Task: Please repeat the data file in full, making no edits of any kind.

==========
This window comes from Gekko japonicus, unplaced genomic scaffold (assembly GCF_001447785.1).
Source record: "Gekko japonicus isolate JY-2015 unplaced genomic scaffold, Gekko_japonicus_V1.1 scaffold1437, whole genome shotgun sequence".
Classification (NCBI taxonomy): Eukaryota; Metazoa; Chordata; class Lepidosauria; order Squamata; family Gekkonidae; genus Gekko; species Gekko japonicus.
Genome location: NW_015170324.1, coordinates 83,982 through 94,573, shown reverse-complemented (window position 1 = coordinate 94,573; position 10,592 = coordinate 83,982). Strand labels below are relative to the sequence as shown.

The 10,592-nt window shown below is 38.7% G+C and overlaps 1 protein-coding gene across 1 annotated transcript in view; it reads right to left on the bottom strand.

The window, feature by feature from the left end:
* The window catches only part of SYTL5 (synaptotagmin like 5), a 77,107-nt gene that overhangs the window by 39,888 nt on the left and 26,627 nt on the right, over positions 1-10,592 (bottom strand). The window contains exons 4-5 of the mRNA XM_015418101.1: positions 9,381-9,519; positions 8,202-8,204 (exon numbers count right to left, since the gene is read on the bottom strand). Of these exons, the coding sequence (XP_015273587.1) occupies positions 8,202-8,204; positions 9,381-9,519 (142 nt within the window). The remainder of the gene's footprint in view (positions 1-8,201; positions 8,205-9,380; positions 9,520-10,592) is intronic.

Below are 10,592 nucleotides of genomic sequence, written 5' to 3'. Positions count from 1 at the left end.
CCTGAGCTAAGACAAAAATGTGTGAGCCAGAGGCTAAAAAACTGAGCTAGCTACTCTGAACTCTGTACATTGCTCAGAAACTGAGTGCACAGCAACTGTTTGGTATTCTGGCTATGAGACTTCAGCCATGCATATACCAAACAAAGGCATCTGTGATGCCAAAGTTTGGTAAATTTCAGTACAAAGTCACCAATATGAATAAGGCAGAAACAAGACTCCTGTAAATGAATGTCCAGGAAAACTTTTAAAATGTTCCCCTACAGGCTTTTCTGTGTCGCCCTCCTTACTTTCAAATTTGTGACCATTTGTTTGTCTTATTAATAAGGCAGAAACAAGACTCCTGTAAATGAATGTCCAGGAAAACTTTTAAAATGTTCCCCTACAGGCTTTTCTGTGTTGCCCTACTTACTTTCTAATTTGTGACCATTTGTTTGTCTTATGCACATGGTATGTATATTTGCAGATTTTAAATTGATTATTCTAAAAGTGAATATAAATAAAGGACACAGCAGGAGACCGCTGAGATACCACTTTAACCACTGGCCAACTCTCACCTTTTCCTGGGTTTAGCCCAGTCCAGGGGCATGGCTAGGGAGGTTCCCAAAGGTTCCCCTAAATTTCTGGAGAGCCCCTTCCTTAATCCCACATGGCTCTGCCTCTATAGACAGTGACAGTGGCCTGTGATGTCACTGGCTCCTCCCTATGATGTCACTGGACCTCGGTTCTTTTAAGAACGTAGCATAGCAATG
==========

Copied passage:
This window comes from Gekko japonicus, unplaced genomic scaffold (assembly GCF_001447785.1).
Source record: "Gekko japonicus isolate JY-2015 unplaced genomic scaffold, Gekko_japonicus_V1.1 scaffold1437, whole genome shotgun sequence".
Classification (NCBI taxonomy): Eukaryota; Metazoa; Chordata; class Lepidosauria; order Squamata; family Gekkonidae; genus Gekko; species Gekko japonicus.
Genome location: NW_015170324.1, coordinates 83,982 through 94,573, shown reverse-complemented (window position 1 = coordinate 94,573; position 10,592 = coordinate 83,982). Strand labels below are relative to the sequence as shown.

The 10,592-nt window shown below is 38.7% G+C and overlaps 1 protein-coding gene across 1 annotated transcript in view; it reads right to left on the bottom strand.

The window, feature by feature from the left end:
* The window catches only part of SYTL5 (synaptotagmin like 5), a 77,107-nt gene that overhangs the window by 39,888 nt on the left and 26,627 nt on the right, over positions 1-10,592 (bottom strand). The window contains exons 4-5 of the mRNA XM_015418101.1: positions 9,381-9,519; positions 8,202-8,204 (exon numbers count right to left, since the gene is read on the bottom strand). Of these exons, the coding sequence (XP_015273587.1) occupies positions 8,202-8,204; positions 9,381-9,519 (142 nt within the window). The remainder of the gene's footprint in view (positions 1-8,201; positions 8,205-9,380; positions 9,520-10,592) is intronic.

Below are 10,592 nucleotides of genomic sequence, written 5' to 3'. Positions count from 1 at the left end.
CCTGAGCTAAGACAAAAATGTGTGAGCCAGAGGCTAAAAAACTGAGCTAGCTACTCTGAACTCTGTACATTGCTCAGAAACTGAGTGCACAGCAACTGTTTGGTATTCTGGCTATGAGACTTCAGCCATGCATATACCAAACAAAGGCATCTGTGATGCCAAAGTTTGGTAAATTTCAGTACAAAGTCACCAATATGAATAAGGCAGAAACAAGACTCCTGTAAATGAATGTCCAGGAAAACTTTTAAAATGTTCCCCTACAGGCTTTTCTGTGTCGCCCTCCTTACTTTCAAATTTGTGACCATTTGTTTGTCTTATTAATAAGGCAGAAACAAGACTCCTGTAAATGAATGTCCAGGAAAACTTTTAAAATGTTCCCCTACAGGCTTTTCTGTGTTGCCCTACTTACTTTCTAATTTGTGACCATTTGTTTGTCTTATGCACATGGTATGTATATTTGCAGATTTTAAATTGATTATTCTAAAAGTGAATATAAATAAAGGACACAGCAGGAGACCGCTGAGATACCACTTTAACCACTGGCCAACTCTCACCTTTTCCTGGGTTTAGCCCAGTCCAGGGGCATGGCTAGGGAGGTTCCCAAAGGTTCCCCTAAATTTCTGGAGAGCCCCTTCCTTAATCCCACATGGCTCTGCCTCTATAGACAGTGACAGTGGCCTGTGATGTCACTGGCTCCTCCCTATGATGTCACTGGACCTCGGTTCTTTTAAGAACGTAGCATAGCAATG